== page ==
That line of demarcation was clearly needed, but nobody was prepared to draw it, not even the BMP leadership. There is a reason for this: a well-trained Marxist leadership can only be shaped during years of theoretical struggle, of party building and with a correct analysis of the experiences of the past. And this can only be done starting from an internationalist point of view.
A Constituent Convention…
The abandoning of the idea of a general strike led the BMP, PM (Lagman’s party) and Sanlakas bloc to make another error. During the month of January, as the end of president Estrada seemed nearer everyday, the whole bourgeois state entered into a complete impasse. The toiling masses lost any kind of respect for the establishment, with only one exception: the Chief Justice of the Supreme Court, Mr. Davide, who was considered "different" and "honest".
Despite the fact that the BMP political leaders knew this individual to be just another representative of the bourgeois state, they decided to base themselves on this weakness in the consciousness of the masses, because they were afraid of being isolated, of being a minority in such an important process.
So they abandoned the slogan of the general strike and shifted their emphasis to the following: "Resign all! All the power to the Chief Justice! For a Caretaker Government! This Provisional Government must make economic, social, and electoral reforms through a decree! Then he should call for a Constituent Convention and we will elect our representatives from the urban poor and the workers!"
In this way the BMP wanted to further deepen the crisis. The idea was that this would give them time to organize the soviets, win the majority of the workers and lead the revolution. Of course we are not questioning the good will of the political leadership of the BMP. We believe them when they said they wanted to draw an independent class line. The question now is to understand why they did not do this .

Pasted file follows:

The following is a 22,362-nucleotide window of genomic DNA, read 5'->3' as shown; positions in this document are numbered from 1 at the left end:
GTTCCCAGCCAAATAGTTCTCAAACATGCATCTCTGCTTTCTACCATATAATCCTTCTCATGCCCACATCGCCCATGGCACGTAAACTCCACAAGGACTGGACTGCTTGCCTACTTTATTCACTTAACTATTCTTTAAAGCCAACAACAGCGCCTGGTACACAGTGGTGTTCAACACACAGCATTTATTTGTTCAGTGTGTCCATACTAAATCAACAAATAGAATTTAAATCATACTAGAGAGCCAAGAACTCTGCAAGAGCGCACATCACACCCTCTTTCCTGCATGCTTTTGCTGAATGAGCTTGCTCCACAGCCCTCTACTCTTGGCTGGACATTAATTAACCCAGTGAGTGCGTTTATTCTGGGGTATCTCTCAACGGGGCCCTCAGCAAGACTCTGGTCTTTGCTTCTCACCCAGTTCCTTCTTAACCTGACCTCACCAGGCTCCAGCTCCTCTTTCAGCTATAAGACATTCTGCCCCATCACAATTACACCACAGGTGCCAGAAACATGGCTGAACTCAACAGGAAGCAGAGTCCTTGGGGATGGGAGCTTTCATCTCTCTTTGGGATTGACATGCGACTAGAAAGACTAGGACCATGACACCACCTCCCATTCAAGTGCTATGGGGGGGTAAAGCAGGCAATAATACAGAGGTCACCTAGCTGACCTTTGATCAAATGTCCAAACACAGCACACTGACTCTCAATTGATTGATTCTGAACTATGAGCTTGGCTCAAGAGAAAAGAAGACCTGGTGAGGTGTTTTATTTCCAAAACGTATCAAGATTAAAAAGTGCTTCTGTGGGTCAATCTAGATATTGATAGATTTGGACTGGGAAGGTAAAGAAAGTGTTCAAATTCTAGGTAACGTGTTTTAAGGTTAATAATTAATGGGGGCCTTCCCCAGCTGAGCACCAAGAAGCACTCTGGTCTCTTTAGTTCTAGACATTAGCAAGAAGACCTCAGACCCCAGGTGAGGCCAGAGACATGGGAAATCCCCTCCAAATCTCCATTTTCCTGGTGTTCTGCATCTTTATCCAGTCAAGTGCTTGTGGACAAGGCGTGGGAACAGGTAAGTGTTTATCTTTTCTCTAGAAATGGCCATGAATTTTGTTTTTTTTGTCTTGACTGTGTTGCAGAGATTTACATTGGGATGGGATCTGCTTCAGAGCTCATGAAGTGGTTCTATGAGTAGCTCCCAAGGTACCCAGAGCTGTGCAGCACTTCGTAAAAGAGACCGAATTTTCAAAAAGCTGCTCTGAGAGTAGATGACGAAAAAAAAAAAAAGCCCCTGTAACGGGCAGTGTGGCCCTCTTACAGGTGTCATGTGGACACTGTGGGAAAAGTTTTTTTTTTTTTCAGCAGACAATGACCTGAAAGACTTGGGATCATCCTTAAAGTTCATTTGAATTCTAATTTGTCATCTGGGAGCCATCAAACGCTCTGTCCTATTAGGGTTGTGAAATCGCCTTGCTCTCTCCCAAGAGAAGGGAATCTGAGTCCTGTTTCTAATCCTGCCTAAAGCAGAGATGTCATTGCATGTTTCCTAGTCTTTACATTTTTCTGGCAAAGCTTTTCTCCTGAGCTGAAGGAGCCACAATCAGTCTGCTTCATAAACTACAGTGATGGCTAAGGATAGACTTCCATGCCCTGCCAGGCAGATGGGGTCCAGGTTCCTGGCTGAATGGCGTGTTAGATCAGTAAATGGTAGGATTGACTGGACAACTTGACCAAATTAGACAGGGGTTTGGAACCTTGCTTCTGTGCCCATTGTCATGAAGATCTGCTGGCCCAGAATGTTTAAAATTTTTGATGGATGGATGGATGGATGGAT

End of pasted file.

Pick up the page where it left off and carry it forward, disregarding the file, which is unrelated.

First, let us look at the actual development of the events themselves. The BMP leaders explained to the masses (they could reach) that a caretaker government was the only real solution to the problems facing the working class and the poor. The bourgeoisie however did not agree with the BMP leader Popoy and the others. They called for GMA to be made president and for everyone to be sent home. They did not want the masses on the streets. They were afraid of the masses. Cardinal Sin called for the rallies to be transformed into quiet "prayer sit-ins". The bourgeoisie was in a difficult position and really did not know what to do. The majority of the senators did not want to withdraw their support for Estrada. Big business circles only succeeded in their plans because from January 17 to 20 hundreds of thousands of people spontaneously marched to the Edsa shrine and forced Estrada to resign.
In spite of the intervention of the masses, those backing GMA were able to hijack the "People’s power II" movement , but only thanks to the lack of an independent and strong leadership of the working class. The masses practically took over Metro Manila, reaching the number of 1.4 million during the night of January 19! Estrada was forced to flee because he couldn’t even control the Army which he had intended to use for a military coup.